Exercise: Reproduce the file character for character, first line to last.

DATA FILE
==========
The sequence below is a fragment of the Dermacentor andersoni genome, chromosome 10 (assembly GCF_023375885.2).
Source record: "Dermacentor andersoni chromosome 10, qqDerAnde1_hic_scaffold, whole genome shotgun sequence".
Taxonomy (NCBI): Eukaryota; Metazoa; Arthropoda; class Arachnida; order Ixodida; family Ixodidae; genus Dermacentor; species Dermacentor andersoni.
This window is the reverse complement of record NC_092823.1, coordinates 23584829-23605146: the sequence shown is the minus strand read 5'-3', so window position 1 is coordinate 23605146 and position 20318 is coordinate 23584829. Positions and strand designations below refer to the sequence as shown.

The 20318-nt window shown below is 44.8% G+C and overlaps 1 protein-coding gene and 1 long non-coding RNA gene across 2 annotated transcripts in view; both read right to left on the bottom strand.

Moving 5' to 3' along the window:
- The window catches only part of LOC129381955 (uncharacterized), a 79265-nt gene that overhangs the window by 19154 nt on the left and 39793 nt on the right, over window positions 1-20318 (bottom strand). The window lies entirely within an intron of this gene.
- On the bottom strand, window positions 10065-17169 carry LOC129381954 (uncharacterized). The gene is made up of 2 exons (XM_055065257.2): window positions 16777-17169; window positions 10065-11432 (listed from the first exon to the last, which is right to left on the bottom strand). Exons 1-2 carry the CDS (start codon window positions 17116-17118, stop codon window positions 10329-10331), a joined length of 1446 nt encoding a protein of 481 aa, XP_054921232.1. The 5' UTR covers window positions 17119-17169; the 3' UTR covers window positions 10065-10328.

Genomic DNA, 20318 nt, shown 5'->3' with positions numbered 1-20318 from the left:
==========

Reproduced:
The sequence below is a fragment of the Dermacentor andersoni genome, chromosome 10 (assembly GCF_023375885.2).
Source record: "Dermacentor andersoni chromosome 10, qqDerAnde1_hic_scaffold, whole genome shotgun sequence".
Taxonomy (NCBI): Eukaryota; Metazoa; Arthropoda; class Arachnida; order Ixodida; family Ixodidae; genus Dermacentor; species Dermacentor andersoni.
This window is the reverse complement of record NC_092823.1, coordinates 23584829-23605146: the sequence shown is the minus strand read 5'-3', so window position 1 is coordinate 23605146 and position 20318 is coordinate 23584829. Positions and strand designations below refer to the sequence as shown.

The 20318-nt window shown below is 44.8% G+C and overlaps 1 protein-coding gene and 1 long non-coding RNA gene across 2 annotated transcripts in view; both read right to left on the bottom strand.

Moving 5' to 3' along the window:
- The window catches only part of LOC129381955 (uncharacterized), a 79265-nt gene that overhangs the window by 19154 nt on the left and 39793 nt on the right, over window positions 1-20318 (bottom strand). The window lies entirely within an intron of this gene.
- On the bottom strand, window positions 10065-17169 carry LOC129381954 (uncharacterized). The gene is made up of 2 exons (XM_055065257.2): window positions 16777-17169; window positions 10065-11432 (listed from the first exon to the last, which is right to left on the bottom strand). Exons 1-2 carry the CDS (start codon window positions 17116-17118, stop codon window positions 10329-10331), a joined length of 1446 nt encoding a protein of 481 aa, XP_054921232.1. The 5' UTR covers window positions 17119-17169; the 3' UTR covers window positions 10065-10328.

Genomic DNA, 20318 nt, shown 5'->3' with positions numbered 1-20318 from the left: